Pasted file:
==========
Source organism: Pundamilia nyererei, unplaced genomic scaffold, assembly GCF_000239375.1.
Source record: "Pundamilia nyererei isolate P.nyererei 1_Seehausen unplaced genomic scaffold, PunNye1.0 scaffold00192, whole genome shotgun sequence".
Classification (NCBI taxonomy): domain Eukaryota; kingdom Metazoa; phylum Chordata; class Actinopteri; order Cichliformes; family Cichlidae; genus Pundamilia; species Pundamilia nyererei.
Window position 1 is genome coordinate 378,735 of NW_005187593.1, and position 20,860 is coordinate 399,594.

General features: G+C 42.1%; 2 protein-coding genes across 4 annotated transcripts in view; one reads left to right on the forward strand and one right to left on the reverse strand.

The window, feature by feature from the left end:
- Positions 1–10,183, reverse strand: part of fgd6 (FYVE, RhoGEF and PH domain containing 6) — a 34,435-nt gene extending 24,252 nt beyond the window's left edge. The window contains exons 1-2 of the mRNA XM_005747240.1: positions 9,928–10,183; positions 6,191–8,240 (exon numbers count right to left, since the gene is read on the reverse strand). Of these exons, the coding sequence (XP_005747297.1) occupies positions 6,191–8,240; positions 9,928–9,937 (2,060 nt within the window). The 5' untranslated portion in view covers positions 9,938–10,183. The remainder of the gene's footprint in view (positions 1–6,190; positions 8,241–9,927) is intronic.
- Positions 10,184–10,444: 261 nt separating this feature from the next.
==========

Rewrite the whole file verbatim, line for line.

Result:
Source organism: Pundamilia nyererei, unplaced genomic scaffold, assembly GCF_000239375.1.
Source record: "Pundamilia nyererei isolate P.nyererei 1_Seehausen unplaced genomic scaffold, PunNye1.0 scaffold00192, whole genome shotgun sequence".
Classification (NCBI taxonomy): domain Eukaryota; kingdom Metazoa; phylum Chordata; class Actinopteri; order Cichliformes; family Cichlidae; genus Pundamilia; species Pundamilia nyererei.
Window position 1 is genome coordinate 378,735 of NW_005187593.1, and position 20,860 is coordinate 399,594.

General features: G+C 42.1%; 2 protein-coding genes across 4 annotated transcripts in view; one reads left to right on the forward strand and one right to left on the reverse strand.

The window, feature by feature from the left end:
- Positions 1–10,183, reverse strand: part of fgd6 (FYVE, RhoGEF and PH domain containing 6) — a 34,435-nt gene extending 24,252 nt beyond the window's left edge. The window contains exons 1-2 of the mRNA XM_005747240.1: positions 9,928–10,183; positions 6,191–8,240 (exon numbers count right to left, since the gene is read on the reverse strand). Of these exons, the coding sequence (XP_005747297.1) occupies positions 6,191–8,240; positions 9,928–9,937 (2,060 nt within the window). The 5' untranslated portion in view covers positions 9,938–10,183. The remainder of the gene's footprint in view (positions 1–6,190; positions 8,241–9,927) is intronic.
- Positions 10,184–10,444: 261 nt separating this feature from the next.